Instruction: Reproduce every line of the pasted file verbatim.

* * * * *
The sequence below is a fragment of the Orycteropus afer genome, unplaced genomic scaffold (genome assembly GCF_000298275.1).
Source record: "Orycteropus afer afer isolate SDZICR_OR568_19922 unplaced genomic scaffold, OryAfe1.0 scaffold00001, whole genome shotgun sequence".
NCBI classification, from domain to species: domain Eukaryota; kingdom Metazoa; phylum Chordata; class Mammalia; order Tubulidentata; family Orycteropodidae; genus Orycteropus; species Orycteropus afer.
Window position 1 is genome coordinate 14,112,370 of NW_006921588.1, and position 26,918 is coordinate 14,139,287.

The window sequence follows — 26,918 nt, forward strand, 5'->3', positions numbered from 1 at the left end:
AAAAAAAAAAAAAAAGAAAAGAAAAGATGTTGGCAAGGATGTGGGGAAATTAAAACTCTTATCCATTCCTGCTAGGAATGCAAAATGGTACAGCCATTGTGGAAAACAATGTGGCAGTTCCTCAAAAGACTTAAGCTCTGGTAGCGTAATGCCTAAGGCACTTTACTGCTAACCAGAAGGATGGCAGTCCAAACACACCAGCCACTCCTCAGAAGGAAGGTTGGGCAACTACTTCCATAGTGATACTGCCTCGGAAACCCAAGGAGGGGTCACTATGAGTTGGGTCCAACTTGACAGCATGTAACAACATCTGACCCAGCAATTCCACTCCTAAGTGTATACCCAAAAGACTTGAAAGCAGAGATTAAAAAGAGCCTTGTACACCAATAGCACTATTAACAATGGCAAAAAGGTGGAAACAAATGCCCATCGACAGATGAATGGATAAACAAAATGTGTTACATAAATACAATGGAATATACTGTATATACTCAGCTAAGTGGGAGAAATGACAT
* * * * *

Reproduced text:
The sequence below is a fragment of the Orycteropus afer genome, unplaced genomic scaffold (genome assembly GCF_000298275.1).
Source record: "Orycteropus afer afer isolate SDZICR_OR568_19922 unplaced genomic scaffold, OryAfe1.0 scaffold00001, whole genome shotgun sequence".
NCBI classification, from domain to species: domain Eukaryota; kingdom Metazoa; phylum Chordata; class Mammalia; order Tubulidentata; family Orycteropodidae; genus Orycteropus; species Orycteropus afer.
Window position 1 is genome coordinate 14,112,370 of NW_006921588.1, and position 26,918 is coordinate 14,139,287.

The window sequence follows — 26,918 nt, forward strand, 5'->3', positions numbered from 1 at the left end:
AAAAAAAAAAAAAAAGAAAAGAAAAGATGTTGGCAAGGATGTGGGGAAATTAAAACTCTTATCCATTCCTGCTAGGAATGCAAAATGGTACAGCCATTGTGGAAAACAATGTGGCAGTTCCTCAAAAGACTTAAGCTCTGGTAGCGTAATGCCTAAGGCACTTTACTGCTAACCAGAAGGATGGCAGTCCAAACACACCAGCCACTCCTCAGAAGGAAGGTTGGGCAACTACTTCCATAGTGATACTGCCTCGGAAACCCAAGGAGGGGTCACTATGAGTTGGGTCCAACTTGACAGCATGTAACAACATCTGACCCAGCAATTCCACTCCTAAGTGTATACCCAAAAGACTTGAAAGCAGAGATTAAAAAGAGCCTTGTACACCAATAGCACTATTAACAATGGCAAAAAGGTGGAAACAAATGCCCATCGACAGATGAATGGATAAACAAAATGTGTTACATAAATACAATGGAATATACTGTATATACTCAGCTAAGTGGGAGAAATGACAT